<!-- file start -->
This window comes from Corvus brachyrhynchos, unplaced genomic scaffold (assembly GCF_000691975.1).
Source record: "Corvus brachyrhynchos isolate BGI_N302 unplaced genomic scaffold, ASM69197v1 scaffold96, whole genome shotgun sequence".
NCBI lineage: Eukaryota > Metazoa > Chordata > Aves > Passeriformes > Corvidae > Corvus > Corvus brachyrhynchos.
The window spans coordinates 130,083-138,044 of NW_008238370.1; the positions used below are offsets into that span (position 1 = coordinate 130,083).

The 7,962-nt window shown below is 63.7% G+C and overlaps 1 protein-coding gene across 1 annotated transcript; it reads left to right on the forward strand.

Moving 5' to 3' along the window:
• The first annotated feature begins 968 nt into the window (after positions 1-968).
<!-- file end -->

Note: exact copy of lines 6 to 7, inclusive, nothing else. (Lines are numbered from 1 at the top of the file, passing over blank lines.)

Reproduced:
Moving 5' to 3' along the window:
• The first annotated feature begins 968 nt into the window (after positions 1-968).